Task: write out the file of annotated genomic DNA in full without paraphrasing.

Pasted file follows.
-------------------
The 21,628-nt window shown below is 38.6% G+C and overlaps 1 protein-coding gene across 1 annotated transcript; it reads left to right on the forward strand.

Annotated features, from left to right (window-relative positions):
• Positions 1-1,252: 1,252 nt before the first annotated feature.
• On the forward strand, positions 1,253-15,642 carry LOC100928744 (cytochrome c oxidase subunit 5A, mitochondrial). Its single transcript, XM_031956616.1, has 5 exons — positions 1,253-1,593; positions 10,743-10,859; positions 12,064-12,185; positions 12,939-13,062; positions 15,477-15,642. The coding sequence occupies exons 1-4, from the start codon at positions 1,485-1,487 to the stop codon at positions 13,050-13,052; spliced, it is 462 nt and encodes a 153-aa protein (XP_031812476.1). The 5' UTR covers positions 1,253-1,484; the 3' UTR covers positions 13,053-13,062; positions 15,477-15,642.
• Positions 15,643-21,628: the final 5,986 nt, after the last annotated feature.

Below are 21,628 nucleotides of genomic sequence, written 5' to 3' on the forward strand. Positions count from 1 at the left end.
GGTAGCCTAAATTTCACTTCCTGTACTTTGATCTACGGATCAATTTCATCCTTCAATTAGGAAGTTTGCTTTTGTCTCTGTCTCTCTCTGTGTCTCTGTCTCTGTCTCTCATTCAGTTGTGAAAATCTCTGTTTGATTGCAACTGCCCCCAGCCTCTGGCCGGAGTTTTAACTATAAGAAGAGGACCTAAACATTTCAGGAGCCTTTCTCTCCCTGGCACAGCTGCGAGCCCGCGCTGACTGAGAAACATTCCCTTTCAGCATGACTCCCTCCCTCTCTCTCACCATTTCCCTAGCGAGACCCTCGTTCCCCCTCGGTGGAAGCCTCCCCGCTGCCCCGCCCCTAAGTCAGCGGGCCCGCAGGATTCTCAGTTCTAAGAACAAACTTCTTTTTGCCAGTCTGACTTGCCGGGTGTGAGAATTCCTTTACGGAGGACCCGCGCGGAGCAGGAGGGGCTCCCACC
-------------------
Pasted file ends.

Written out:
The 21,628-nt window shown below is 38.6% G+C and overlaps 1 protein-coding gene across 1 annotated transcript; it reads left to right on the forward strand.

Annotated features, from left to right (window-relative positions):
• Positions 1-1,252: 1,252 nt before the first annotated feature.
• On the forward strand, positions 1,253-15,642 carry LOC100928744 (cytochrome c oxidase subunit 5A, mitochondrial). Its single transcript, XM_031956616.1, has 5 exons — positions 1,253-1,593; positions 10,743-10,859; positions 12,064-12,185; positions 12,939-13,062; positions 15,477-15,642. The coding sequence occupies exons 1-4, from the start codon at positions 1,485-1,487 to the stop codon at positions 13,050-13,052; spliced, it is 462 nt and encodes a 153-aa protein (XP_031812476.1). The 5' UTR covers positions 1,253-1,484; the 3' UTR covers positions 13,053-13,062; positions 15,477-15,642.
• Positions 15,643-21,628: the final 5,986 nt, after the last annotated feature.

Below are 21,628 nucleotides of genomic sequence, written 5' to 3' on the forward strand. Positions count from 1 at the left end.
GGTAGCCTAAATTTCACTTCCTGTACTTTGATCTACGGATCAATTTCATCCTTCAATTAGGAAGTTTGCTTTTGTCTCTGTCTCTCTCTGTGTCTCTGTCTCTGTCTCTCATTCAGTTGTGAAAATCTCTGTTTGATTGCAACTGCCCCCAGCCTCTGGCCGGAGTTTTAACTATAAGAAGAGGACCTAAACATTTCAGGAGCCTTTCTCTCCCTGGCACAGCTGCGAGCCCGCGCTGACTGAGAAACATTCCCTTTCAGCATGACTCCCTCCCTCTCTCTCACCATTTCCCTAGCGAGACCCTCGTTCCCCCTCGGTGGAAGCCTCCCCGCTGCCCCGCCCCTAAGTCAGCGGGCCCGCAGGATTCTCAGTTCTAAGAACAAACTTCTTTTTGCCAGTCTGACTTGCCGGGTGTGAGAATTCCTTTACGGAGGACCCGCGCGGAGCAGGAGGGGCTCCCACC